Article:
To Thermomix or not to Thermomix?

Nice review…

To Thermomix or not to Thermomix? That’s the $1939 question. I expected to come out of the other side of a two-week trial period of the tricked up kitchen mixer knowing if it is worth splashing out almost $2000 on one. I don’t. I’ll put my cards on the table — I wasn’t considering buying a Thermomix when I asked to review one. But I was intrigued about why so much fuss was being made over a piece of kitchen equipment. When a colleague who works with me at The Australian Financial Review asked if it was worth buying one, I suggested he review one for the newspaper and find out for himself. I decided to go one step further and review one myself. I wrote a rolling review over six of the days of the trial period. We had our ups and we had our downs.

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Thermal cookers comparison chart

Very nice…

Cheating with Bellini

thermocookersI’ve made this chart for people are thinking about getting their first thermal cooker. It’s not meant to prove that one machine is superior to another – it just depends what is important to you. If you really want to cook and steam simultaneously, then the ThermoBlend or HotMixPRO will be less appealing. If a reluctance motor will seal the deal, then a Thermomix is your best option. Let me know if there are any glaring errors.

One more important point: this table doesn’t reflect the durability of the machines. The $500 and under machines usually have more reported faults and returns. All the machines have facebook pages/ user groups – these are a good place to get feedback about this issue.

The bowl capacity of every one of the machines is 2L. All prices are in Australian dollars. I haven’t included a separate section for Lakeland’s MultiChef (only sold…

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Flour Power – Healthy Alternatives to the “White Stuff”

Nice! Thanks for this informative and educational information. Very useful.

mysuperfoods

flourI figured this would be an interesting topic for the week for two reasons – one based on recent chats with Katie about ingredients for future awesome MySuperFoods products and the other based on my recent trips to Whole Foods and the local grocery store to find a sea of available “flour” products. Choosing flour alternatives in cooking and baking has its benefits for many reasons (I’ll get into that soon), and something I started doing several years ago when I embarked on my food revolution. However, it seems as if each time I enter the “flour” aisle, more and more white flour substitutes are lining the shelves. There are flours made from everything, it seems – garbanzo bean flour, amaranth flour, rice flour, coconut flour…and the list goes on. I am leery sometimes to see what will appear next…..but most of all, what the heck do you make out…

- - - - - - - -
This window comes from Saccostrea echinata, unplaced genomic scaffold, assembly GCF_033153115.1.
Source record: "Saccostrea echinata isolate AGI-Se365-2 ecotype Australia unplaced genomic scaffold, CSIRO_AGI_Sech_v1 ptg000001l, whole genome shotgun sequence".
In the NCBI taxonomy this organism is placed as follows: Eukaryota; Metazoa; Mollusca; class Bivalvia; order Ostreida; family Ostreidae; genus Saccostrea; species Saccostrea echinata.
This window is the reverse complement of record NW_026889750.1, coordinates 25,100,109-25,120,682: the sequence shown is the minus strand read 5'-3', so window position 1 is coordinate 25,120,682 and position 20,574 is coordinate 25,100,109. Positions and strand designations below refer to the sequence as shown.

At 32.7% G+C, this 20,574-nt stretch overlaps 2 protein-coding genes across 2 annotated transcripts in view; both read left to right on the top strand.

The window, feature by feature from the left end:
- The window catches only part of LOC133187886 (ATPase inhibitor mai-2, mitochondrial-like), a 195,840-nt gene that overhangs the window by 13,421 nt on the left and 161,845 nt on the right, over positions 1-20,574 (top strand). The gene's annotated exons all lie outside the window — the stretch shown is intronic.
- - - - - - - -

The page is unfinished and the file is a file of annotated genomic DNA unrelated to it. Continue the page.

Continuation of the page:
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Calligraphy Design: Simple Drawn and Painted Borders

Nice…

The Calligraphy Pen

One of the most fascinating aspects of illuminated manuscripts is the range and diversity of the borders.  Elements can include stylized and naturalistic foliate drawings, (flowers, ivy, leaves, buds), geometric shapes and pen sprays often growing from border bars anchored to illuminated initials.

This demonstration will look at a few basic structures and incorporate various common elements found in manuscripts to create simple borders with added layers of complexity as a starting point to either creating your own designs or researching manuscripts to recreate “authentic” styles.

The border designs in this demonstration are a simple Symmetrical Border, a Repeating Spiral Border and a Border Bar with Ivy.

I have also included references to a few manuscripts from the British Library Catalogue of Illuminated Manuscripts for each design to give you an idea of the use, range and diversity of the elements.

Drawing Borders

What you need:

  • graph paper (refer to

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